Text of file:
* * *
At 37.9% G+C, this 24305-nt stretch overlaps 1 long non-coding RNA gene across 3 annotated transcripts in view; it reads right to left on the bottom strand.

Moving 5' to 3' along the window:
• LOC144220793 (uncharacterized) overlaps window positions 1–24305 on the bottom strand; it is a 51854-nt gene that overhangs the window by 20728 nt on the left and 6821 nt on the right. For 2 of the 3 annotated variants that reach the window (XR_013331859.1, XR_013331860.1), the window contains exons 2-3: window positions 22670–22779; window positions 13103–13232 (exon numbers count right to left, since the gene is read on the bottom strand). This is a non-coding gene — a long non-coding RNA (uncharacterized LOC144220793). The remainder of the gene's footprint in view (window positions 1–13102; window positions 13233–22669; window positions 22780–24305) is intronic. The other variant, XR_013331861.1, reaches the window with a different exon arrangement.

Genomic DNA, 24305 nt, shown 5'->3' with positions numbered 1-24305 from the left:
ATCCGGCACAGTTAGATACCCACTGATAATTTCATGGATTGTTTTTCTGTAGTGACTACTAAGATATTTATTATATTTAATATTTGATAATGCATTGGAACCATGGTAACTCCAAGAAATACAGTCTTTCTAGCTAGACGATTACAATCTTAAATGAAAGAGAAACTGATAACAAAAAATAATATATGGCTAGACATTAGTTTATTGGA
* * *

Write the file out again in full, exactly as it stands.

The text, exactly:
At 37.9% G+C, this 24305-nt stretch overlaps 1 long non-coding RNA gene across 3 annotated transcripts in view; it reads right to left on the bottom strand.

Moving 5' to 3' along the window:
• LOC144220793 (uncharacterized) overlaps window positions 1–24305 on the bottom strand; it is a 51854-nt gene that overhangs the window by 20728 nt on the left and 6821 nt on the right. For 2 of the 3 annotated variants that reach the window (XR_013331859.1, XR_013331860.1), the window contains exons 2-3: window positions 22670–22779; window positions 13103–13232 (exon numbers count right to left, since the gene is read on the bottom strand). This is a non-coding gene — a long non-coding RNA (uncharacterized LOC144220793). The remainder of the gene's footprint in view (window positions 1–13102; window positions 13233–22669; window positions 22780–24305) is intronic. The other variant, XR_013331861.1, reaches the window with a different exon arrangement.

Genomic DNA, 24305 nt, shown 5'->3' with positions numbered 1-24305 from the left:
ATCCGGCACAGTTAGATACCCACTGATAATTTCATGGATTGTTTTTCTGTAGTGACTACTAAGATATTTATTATATTTAATATTTGATAATGCATTGGAACCATGGTAACTCCAAGAAATACAGTCTTTCTAGCTAGACGATTACAATCTTAAATGAAAGAGAAACTGATAACAAAAAATAATATATGGCTAGACATTAGTTTATTGGA